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Besides some minor dustings, it hasn’t snowed significantly in the French resorts hosting the skiing world championships since mid-January.
And there is no snow in the long-term forecast.
Instead, the weather has been perfectly clear, sunny and, yes — cold. But a warm front was slated to move in over the posh towns of Courchevel and Meribel in early February, and temperatures were expected to soar well above freezing and start melting the perfectly shaped racing surfaces that organizers have prepared with mostly artificial snow.
Dealing with warm temperatures and a lack of snow has been a constant this season across the Alps for the International Ski and Snowboard Federation, known as FIS, with Mother Nature and global warming having just as much say about when and where to hold races as the sport’s governing body.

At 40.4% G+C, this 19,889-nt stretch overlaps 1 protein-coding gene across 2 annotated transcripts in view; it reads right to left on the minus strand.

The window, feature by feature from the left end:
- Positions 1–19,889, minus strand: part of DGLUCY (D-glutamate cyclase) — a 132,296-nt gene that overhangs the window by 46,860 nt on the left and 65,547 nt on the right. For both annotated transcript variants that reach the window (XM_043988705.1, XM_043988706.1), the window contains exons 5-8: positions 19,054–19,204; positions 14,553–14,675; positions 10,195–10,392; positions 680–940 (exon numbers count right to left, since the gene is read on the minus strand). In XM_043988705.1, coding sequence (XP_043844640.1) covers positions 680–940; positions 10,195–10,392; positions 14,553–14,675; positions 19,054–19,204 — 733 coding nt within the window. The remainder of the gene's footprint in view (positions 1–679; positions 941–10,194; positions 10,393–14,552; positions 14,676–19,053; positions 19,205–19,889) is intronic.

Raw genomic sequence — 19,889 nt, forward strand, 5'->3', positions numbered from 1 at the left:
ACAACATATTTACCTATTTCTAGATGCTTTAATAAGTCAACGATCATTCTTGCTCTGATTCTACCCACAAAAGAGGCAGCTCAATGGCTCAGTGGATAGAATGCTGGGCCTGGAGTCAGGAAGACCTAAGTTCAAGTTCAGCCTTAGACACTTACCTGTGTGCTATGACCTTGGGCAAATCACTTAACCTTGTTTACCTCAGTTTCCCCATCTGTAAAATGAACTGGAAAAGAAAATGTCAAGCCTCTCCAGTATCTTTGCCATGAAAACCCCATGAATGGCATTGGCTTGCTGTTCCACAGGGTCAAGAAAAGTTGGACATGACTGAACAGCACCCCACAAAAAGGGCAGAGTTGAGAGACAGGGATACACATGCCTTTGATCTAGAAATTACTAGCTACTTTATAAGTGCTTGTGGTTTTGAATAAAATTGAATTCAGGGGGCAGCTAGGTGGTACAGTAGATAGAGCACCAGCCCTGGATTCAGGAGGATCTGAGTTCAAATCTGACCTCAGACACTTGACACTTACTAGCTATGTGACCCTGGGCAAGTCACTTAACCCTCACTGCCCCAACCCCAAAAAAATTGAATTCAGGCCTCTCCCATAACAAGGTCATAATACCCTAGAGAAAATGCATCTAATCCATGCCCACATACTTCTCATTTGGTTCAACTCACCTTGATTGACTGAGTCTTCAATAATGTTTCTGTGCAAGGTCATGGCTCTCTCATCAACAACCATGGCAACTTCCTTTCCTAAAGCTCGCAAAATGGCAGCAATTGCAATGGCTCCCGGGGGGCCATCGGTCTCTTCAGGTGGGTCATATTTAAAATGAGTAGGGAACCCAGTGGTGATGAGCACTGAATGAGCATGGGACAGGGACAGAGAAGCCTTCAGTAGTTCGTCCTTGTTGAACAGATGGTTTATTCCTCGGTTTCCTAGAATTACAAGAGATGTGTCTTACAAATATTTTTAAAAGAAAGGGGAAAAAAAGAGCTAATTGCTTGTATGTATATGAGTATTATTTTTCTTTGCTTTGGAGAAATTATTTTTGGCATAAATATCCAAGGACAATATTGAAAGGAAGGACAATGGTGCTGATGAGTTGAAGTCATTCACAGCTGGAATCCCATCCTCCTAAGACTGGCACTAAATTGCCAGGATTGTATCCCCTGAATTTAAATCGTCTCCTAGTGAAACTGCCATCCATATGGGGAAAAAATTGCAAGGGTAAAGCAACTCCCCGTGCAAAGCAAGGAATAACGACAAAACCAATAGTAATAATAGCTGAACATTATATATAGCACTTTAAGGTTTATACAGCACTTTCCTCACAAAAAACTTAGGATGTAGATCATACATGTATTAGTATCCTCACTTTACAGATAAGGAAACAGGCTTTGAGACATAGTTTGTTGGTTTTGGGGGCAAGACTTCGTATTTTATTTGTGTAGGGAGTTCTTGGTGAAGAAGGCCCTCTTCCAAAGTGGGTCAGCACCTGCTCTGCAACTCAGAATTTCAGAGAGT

Warm weather and a lack of snow wiped out nearly a month of racing at the start of this season, preseason training on melting European glaciers is heading toward extinction and the impact of climate change on the schedule is being seen even in January.
“There’s a very real threat to what we know and love from winter,” American skiing standout Mikaela Shiffrin said. “We get really caught up in our world and the medals and wins and victories and records and everything. But what we hope is to be able to enjoy skiing and winter sports and winter recreation for many, many years to come. And that’s under threat right now.”
For nearly three decades, the FIS has started the World Cup season in late October with a weekend of racing atop the Rettenbach glacier in Soelden, Austria. The idea is not only to draw attention to the racing circuit but also to encourage spectators and consumers to start thinking about reserving their winter vacations and start buying skis, boots and other equipment.
The entire skiing industry in Europe relies on the race to boost sales.
This article was provided by The Associated Press.